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Two civil doctoral students receive best paper awards at Geosyntec contest

By Virginia Speirs

Published: May 6, 2022 10:00:00 AM

Sheng Dong and Pengfei Yan Sheng Dong and Pengfei Yan

Two civil engineering doctoral students, Sheng Dong and Pengfei Yan, won best paper awards in a student paper contest hosted by Geosyntec on April 8.

Dong placed first with her paper titled “Interplay Between 8:2 Fluorotelomer Alcohol Biodegradation and the Soil Microbial Community Under Nitrate-Reducing Conditions.” 

Her study was designed to assess the interactions between per-and polyfluoroalkyl substances (PFAS) biodegradation and soil microbial communities under conditions representative of aquifers using computational tools based on microcosm experiment results. 

PFAS, so-called “forever chemicals,” are a hot topic due to their persistence in the environment and harmful health impacts. PFAS can be found in various products like nonstick cookware, food packages and waterproof jackets, and have even been detected in the drinking water supplies.

“I was so excited to receive the award,” Dong said. “There is no doubt that the studies we are conducting are interesting and important.”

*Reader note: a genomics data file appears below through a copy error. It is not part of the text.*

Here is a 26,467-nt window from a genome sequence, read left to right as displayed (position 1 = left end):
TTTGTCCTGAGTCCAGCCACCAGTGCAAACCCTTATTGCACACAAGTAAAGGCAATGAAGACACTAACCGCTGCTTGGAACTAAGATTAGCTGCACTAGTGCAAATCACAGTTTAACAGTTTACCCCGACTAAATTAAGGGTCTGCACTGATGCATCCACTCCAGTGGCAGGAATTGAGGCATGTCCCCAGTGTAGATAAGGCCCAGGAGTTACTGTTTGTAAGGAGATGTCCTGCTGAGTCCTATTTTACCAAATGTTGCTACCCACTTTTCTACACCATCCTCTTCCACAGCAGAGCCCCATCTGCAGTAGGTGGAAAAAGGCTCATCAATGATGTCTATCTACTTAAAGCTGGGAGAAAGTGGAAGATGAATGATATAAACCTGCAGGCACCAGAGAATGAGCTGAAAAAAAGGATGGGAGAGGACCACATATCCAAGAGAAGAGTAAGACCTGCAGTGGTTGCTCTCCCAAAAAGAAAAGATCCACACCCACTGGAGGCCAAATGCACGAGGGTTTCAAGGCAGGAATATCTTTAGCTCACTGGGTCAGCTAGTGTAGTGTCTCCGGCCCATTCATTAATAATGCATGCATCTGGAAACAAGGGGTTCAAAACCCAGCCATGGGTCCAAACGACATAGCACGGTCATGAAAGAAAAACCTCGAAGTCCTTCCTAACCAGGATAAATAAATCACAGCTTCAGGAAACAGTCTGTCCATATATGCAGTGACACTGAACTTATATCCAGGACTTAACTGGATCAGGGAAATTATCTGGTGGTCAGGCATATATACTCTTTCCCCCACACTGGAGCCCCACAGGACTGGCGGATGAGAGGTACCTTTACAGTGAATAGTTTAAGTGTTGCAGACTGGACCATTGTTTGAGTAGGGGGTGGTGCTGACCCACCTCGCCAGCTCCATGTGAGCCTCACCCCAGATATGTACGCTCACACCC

Dong’s first-place prize includes an option of an all-expense-paid trip to the 2022 Battelle International Combined Chlorinated and Bioremediation Conference or a cash prize of $1,000.

Yan’s second-place paper, “Biotransformation of 8:2 Fluorometer Alcohol in Soil from Aqueous Film-Forming Foams - Impacted Sites Under Nitrate-, Sulfate-, and Iron-Reducing Conditions,” earned him $500. 

​​“Receiving this award from a company that I admire so much makes me really happy and grateful,” Yan said. “This award is an affirmation. It means that people appreciate what we are doing, and that motivates us to push a little harder.”

Both students work under Natalie Cápiro, assistant professor of civil and environmental engineering.

“I am also grateful that my advisor encouraged us to participate in this kind of event, which connected me with some practitioners working in the industry and provided opportunities to have conversations with them,” Dong said.

Both credit Capiro with much of their success. 

“I am so thankful to my advisor Dr. Capiro for her continuous support and my colleagues for their hard work,” Yan said.

Geosyntec is a consulting and engineering firm that works with private and public sector clients to address new ventures and complex problems involving environment, natural resources and civil infrastructure.

Media Contact: Jeremy Henderson, jdh0123@auburn.edu, 334-844-3591

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